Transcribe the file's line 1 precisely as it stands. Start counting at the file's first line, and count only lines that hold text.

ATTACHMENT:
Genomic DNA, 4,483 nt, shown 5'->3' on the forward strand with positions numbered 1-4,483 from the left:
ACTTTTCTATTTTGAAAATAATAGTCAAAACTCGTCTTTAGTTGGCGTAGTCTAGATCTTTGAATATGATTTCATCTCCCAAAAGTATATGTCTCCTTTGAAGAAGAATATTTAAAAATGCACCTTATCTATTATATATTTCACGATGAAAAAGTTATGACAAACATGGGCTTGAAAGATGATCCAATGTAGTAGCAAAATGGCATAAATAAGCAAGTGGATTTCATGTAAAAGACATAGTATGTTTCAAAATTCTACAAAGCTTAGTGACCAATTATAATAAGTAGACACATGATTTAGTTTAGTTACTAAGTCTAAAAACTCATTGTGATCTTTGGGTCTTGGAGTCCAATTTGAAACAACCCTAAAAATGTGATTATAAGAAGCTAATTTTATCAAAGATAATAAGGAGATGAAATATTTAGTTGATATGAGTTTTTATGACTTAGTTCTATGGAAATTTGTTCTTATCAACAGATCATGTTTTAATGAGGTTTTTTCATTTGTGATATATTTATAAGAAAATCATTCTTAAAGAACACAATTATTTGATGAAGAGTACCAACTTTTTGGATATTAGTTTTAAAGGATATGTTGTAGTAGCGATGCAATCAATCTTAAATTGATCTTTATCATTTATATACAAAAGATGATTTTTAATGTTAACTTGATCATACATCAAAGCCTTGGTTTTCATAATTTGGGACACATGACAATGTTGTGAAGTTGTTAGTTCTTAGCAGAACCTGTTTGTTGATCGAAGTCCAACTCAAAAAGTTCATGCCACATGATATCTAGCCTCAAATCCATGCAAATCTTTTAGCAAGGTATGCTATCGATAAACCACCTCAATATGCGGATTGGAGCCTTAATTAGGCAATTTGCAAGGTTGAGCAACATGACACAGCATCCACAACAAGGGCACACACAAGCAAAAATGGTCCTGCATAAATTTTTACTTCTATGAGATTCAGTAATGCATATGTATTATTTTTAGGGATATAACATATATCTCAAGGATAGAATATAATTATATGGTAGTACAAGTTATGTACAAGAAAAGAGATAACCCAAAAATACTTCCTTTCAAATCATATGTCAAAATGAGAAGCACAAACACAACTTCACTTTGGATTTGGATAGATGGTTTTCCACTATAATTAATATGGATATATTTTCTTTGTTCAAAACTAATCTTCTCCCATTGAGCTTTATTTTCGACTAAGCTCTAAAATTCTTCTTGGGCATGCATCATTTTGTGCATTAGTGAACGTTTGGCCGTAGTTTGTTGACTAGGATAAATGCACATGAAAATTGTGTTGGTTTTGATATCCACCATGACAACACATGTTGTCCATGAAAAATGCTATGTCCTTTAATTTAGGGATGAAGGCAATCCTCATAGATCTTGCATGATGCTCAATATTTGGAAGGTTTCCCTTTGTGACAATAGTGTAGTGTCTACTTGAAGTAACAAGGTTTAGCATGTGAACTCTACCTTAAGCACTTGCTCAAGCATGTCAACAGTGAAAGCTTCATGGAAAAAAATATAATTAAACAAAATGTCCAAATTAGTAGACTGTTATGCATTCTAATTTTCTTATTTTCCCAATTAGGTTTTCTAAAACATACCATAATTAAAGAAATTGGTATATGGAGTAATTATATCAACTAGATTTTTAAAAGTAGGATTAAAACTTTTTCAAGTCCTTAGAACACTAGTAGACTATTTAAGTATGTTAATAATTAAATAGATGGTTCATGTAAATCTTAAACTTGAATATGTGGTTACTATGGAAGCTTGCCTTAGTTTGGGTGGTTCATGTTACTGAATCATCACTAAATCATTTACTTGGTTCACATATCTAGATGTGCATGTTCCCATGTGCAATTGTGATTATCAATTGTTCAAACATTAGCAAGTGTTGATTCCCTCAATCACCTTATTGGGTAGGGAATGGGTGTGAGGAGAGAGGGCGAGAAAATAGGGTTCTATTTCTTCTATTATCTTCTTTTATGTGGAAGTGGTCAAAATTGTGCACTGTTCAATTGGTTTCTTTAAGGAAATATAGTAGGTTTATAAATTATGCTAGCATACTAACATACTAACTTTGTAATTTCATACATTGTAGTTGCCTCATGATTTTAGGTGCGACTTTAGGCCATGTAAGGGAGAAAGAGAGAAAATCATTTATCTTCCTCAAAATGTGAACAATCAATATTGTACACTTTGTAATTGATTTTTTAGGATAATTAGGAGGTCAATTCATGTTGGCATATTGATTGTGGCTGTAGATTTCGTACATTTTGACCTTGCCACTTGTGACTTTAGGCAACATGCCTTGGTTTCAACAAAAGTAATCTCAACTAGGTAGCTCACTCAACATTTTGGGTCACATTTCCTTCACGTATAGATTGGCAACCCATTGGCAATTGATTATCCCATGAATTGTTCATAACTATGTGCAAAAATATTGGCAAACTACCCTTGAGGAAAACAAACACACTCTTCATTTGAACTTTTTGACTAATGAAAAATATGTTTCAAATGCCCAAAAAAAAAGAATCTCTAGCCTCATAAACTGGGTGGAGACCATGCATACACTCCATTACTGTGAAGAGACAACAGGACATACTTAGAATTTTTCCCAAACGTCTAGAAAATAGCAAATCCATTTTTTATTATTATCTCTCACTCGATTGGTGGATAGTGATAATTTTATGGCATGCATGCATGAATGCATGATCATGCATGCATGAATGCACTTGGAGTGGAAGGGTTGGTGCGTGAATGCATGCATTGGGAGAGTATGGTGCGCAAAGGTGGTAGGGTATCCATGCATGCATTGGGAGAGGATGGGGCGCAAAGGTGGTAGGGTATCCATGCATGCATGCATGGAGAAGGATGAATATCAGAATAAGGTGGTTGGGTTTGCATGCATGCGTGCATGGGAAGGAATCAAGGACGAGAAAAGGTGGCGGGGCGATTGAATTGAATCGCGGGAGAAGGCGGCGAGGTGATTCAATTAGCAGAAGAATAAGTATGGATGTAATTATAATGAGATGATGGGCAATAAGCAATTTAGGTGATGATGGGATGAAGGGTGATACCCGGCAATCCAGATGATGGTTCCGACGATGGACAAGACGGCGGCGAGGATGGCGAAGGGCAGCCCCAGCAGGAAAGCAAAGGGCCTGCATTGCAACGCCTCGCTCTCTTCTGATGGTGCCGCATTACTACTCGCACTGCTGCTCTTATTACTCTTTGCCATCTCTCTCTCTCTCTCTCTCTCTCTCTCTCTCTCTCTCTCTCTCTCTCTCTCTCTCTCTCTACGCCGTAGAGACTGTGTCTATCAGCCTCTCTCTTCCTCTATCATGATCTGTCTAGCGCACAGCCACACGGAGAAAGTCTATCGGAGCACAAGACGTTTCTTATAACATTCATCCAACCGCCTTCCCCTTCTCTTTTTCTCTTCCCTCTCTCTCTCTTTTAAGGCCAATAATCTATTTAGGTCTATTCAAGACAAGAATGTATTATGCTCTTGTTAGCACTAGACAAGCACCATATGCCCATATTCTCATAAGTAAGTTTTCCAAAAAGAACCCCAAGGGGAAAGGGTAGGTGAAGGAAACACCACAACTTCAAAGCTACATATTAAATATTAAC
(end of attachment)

Genomic DNA, 4,483 nt, shown 5'->3' on the forward strand with positions numbered 1-4,483 from the left: